Residents of a Bryan Place apartment complex where a crane fell over the weekend were able to return to their homes to gather a few things before heading back to the hotel rooms where they're likely to be living for at least a few weeks.
Shortly before 2 p.m. Sunday, a strong thunderstorm toppled the crane, which was set up at a nearby construction site, into a wall at the Elan City Lights apartment complex at the corner of Live Oak Street and North Good-Latimer Expressway. The crash left a 29-year-old woman dead and sent five more to the hospital, according to Dallas Fire-Rescue.
Kiersten Symone Smith, 29, was taken to a hospital after the crash, where she was pronounced dead at 2:37 p.m., according to the Dallas County Medical Examiner's Office.
Another two people were taken to the hospital in critical condition, two more were seriously injured, and a fifth was treated for a minor injury and quickly released from the hospital, said Dallas Fire-Rescue spokesman Jason Evans. A second patient was released from the hospital Sunday night. All are expected to recover.
The fire department is working with the Occupational Safety and Health Administration and Biggie Crane Co. to determine how to remove the crane. Once removal work begins, the process is expected to take about two days, Evans said.
In a Facebook post, Dallas photographer Alec Corona, a resident of the apartment complex, said he saw a couple stranded on their balcony and a bloodied girl screaming out of a window in the moments after the accident.
Although the crash damaged only a few units, the five-story apartment complex's management, Greystar Properties, shut down the entire facility, moved residents into hotels and gave them a per diem allowance for food.
The apartment complex wasn't the only property that sustained damage in Sunday's thunderstorms. Residents across Dallas reported roof damage and downed limbs, and Oncor reported more than 200,000 power outages Sunday afternoon.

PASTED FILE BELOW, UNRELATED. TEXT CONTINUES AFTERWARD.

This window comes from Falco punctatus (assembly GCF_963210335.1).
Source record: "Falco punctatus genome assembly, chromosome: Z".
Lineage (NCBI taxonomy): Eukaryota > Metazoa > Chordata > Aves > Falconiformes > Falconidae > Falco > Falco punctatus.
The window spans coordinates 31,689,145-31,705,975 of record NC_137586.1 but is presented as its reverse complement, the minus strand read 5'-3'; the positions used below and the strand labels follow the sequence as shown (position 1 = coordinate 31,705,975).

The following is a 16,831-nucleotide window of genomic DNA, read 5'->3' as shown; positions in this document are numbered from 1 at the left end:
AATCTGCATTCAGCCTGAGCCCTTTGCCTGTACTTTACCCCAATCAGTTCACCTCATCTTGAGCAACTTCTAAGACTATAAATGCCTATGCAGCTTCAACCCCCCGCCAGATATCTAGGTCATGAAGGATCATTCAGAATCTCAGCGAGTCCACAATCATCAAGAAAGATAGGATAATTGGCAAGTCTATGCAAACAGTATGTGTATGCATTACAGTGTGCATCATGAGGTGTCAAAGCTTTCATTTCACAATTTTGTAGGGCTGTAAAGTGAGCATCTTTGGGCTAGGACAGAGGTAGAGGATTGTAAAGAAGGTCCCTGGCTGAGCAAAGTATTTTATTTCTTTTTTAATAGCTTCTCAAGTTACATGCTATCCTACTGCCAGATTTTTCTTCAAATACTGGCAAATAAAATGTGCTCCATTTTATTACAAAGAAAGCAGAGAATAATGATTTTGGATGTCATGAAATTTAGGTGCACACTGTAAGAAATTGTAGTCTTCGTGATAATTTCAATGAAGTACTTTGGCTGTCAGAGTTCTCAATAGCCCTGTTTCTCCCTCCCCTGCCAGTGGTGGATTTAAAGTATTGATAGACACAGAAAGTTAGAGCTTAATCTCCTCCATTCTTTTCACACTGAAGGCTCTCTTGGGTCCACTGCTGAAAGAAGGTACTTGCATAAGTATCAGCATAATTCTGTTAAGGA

On Monday, staffers from the property management company met with residents at the nearby Latino Cultural Center to schedule times for residents to go back into their apartments, escorted by police and firefighters, and gather some belongings.
Shortly after noon Monday, Kasia Uwnal, 31, was leaving the cultural center after meeting with Greystar staff. She hadn't been allowed back into her apartment since the crash but said her unit wasn't one of the ones the crane smashed into. Still, the crash was close enough that her apartment may have sustained structural damage, she said.
On Monday, Uwnal got more information about the hotel where she'll be living until the apartment complex reopens. But Greystar staff couldn't give her an estimate of how long she'll be displaced, and some of the information they did give her was conflicting, she said. Some staffers told her to take only a few small personal items from her apartment. Others told her to get as much as she could carry.
Uwnal said she had lived in the apartment for a couple of weeks before the crash. A native of Poland, she moved down from Oklahoma City and into Elan City Lights in late May.
"Lucky me," she said.
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